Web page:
4/5/2019 – Article: “House sticks with Medicaid work requirements”

  • Article Link: “House sticks with Medicaid work requirements”
  • Excerpt: “I am beyond disappointed to be in the situation we’re in today,” Rubel said. “I feel like, after an entire session of bouncing around, we’ve really landed in the worst possible world. There was a lot of talk about how this was going to be a compassionate solution, that it was going to offer people training and counseling and help get them into the workforce. … But that’s all gone. That all got yanked … The only thing in this bill is the part where we’re going to spend millions of dollars to hire an enforcement squad to chase down the poorest people in the state and kick them off Medicaid. We’ve pulled out the only part that would actually help them get jobs.”

4/5/2019 – Article: “Idaho House alters bill to remove people from Medicaid”

  • Article Link: “Idaho House alters bill to remove people from Medicaid”
  • Excerpt: “The only thing that’s in this bill is the part where we hire an enforcement squad to chase down the poorest people in the state and kick them off Medicaid,” said Democratic Rep. Ilana Rubel in arguing against the bill.

4/5/2019 – Article/Audio: “Medicaid, Citizen Initiatives, And Two-Headed Camels”

  • Article Link: “Medicaid, Citizen Initiatives, And Two-Headed Camels”
  • About: It’s been a wild session and an even wilder week. Medicaid expansion sideboards and citizen initiative bills were the headliners. Lawmakers talked about everything from two-headed camels to moon shots to people losing their faith in lawmakers. “You know they talk about a camel being something that was made by a committee. We have a mangy, two-headed, rabid camel here,” says Democratic Representative Ilana Rubel.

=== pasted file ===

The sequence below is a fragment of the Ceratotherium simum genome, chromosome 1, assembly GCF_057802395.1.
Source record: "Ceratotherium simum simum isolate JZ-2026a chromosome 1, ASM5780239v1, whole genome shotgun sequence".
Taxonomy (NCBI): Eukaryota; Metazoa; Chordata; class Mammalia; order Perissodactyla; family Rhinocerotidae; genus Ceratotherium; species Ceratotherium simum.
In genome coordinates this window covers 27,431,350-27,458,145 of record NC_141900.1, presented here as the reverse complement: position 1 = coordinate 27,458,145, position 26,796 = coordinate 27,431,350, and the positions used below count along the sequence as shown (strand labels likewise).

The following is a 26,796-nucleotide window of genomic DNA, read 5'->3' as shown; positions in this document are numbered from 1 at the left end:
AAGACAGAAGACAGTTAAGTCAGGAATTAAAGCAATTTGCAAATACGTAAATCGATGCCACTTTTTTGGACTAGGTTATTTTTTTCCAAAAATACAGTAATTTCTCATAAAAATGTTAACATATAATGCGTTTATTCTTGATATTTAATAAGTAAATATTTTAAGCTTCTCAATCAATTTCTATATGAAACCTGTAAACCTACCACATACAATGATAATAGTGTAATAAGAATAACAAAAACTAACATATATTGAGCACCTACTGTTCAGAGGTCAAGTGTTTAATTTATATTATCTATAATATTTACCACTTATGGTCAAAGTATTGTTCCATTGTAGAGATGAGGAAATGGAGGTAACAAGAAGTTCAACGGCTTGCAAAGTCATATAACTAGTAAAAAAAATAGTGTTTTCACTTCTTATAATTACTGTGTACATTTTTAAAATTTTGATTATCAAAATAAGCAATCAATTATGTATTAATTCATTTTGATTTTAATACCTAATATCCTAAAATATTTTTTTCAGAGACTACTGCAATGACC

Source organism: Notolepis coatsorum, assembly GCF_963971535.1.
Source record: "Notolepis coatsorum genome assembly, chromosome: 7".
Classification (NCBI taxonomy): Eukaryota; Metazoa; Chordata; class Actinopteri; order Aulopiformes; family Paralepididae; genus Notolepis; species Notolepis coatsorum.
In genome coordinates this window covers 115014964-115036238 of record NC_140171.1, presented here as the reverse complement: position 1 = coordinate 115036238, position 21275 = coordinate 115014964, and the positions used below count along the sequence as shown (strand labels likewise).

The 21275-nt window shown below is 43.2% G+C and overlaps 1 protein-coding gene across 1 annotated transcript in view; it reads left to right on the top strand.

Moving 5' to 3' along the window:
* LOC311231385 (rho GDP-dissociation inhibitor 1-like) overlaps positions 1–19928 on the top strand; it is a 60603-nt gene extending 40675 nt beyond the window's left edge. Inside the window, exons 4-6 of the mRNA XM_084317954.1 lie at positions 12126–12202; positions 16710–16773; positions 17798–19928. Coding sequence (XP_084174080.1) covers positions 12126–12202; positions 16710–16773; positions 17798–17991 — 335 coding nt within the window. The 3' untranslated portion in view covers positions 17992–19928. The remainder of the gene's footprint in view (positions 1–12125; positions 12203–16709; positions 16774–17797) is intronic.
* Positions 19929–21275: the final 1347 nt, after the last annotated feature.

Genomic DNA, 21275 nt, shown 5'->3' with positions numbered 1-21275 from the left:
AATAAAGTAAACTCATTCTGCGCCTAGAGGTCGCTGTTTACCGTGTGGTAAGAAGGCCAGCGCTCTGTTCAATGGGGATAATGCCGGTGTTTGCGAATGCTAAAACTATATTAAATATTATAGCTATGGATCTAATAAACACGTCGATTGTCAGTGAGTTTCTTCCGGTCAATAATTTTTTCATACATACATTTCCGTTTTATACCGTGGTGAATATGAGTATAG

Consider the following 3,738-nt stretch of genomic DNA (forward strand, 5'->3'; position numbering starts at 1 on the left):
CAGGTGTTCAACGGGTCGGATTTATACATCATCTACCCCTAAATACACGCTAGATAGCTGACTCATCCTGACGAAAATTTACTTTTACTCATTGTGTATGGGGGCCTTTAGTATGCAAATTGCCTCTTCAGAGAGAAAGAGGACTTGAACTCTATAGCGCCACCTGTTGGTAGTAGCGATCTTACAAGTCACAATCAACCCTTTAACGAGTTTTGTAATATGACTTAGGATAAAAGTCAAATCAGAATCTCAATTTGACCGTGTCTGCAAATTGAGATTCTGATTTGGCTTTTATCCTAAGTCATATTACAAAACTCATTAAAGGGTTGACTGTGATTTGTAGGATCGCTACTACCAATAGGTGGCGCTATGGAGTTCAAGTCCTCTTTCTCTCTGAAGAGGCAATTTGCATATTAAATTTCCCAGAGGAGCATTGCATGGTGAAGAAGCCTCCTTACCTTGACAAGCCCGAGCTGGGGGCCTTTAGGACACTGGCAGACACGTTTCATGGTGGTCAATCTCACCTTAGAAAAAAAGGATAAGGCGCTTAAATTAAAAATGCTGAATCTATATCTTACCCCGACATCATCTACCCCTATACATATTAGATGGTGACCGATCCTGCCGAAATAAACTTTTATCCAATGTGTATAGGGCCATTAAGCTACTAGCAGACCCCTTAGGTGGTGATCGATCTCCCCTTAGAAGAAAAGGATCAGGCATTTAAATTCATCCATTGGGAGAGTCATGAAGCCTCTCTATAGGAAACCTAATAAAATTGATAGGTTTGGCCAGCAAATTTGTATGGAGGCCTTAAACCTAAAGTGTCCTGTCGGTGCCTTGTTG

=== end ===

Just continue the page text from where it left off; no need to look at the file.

3/29/2019 – Article: “Idaho House Signs Off On Two Initiative Restriction Bills”

  • Article Link: “Idaho House Signs Off On Two Initiative Restriction Bills”
  • Excerpt: Ultimately, opponents say the issue will be struck down by a judge on the grounds that it’s unconstitutional. An opinion from the Idaho Attorney General’s office says constricting the time-frame for signature gathering “could be problematic,” though that would be slightly increased under the new bill. “If you pass this, it’s going to go to court for sure and I slept like a baby last night because I’m very comfortable that this will not find its way into law,” says Rep. Ilana Rubel (D-Boise), who’s also an intellectual property lawyer.

3/25/2019 – Sex education opt-in bill (House Bill 120) blocked in the Senate

It looks like HB120, the bill that would require parents to affirmatively opt in to allow their kids to receive sex education, has been blocked on the Senate side. And it appears that the school funding formula is unlikely to be voted on this year – there was just too much contention and uncertainty about who would win and lose. Discussions will likely continue through the summer and we’ll see a new version next year.

3/25/2019 – Rep. Rubel’s “Homeowner Solar Rights Bill” (House Bill 158) signed into law last Friday!

Rep Rubel Bill SigningHouse Bill 158, my “Homeowner Solar Rights bill”, was just signed into law on Friday!

This will protect homeowners from unreasonable HOA prohibitions on solar installation – a protection that is already on the books in every other Western state. This should meaningfully boost solar adoption in Idaho.

Here we are with the Governor at the signing ceremony:

3/25/2019 – Despite public and professional opposition, House Bill 277 advances

HB277 passed the House Thursday 45-25 after many hours of contentious debate and overwhelming public opposition in committee. Here’s my floor debate if you’re interested – it lays out the main arguments against the bill.

HB277 (which is opposed by the Idaho Hospital Ass’n, the Idaho Medical Ass’n, the Idaho Education Ass’n, and virtually every medical organization in the state) would add work requirements and other significant restrictions to Proposition 2. It would require 22 new enforcement personnel, with the net effect that it is projected to cost at least $3-4 million more than “clean” Medicaid expansion as passed by the voters, and would re-create an uninsured gap of ~22,000 people.

The bill was rushed through on such an accelerated basis that we still do not have a full fiscal analysis addressing what it will cost the state and counties. There is another “Medicaid sideboards” bill that it on its way to the Senate floor that is much less restrictive – stay tuned to see which version emerges.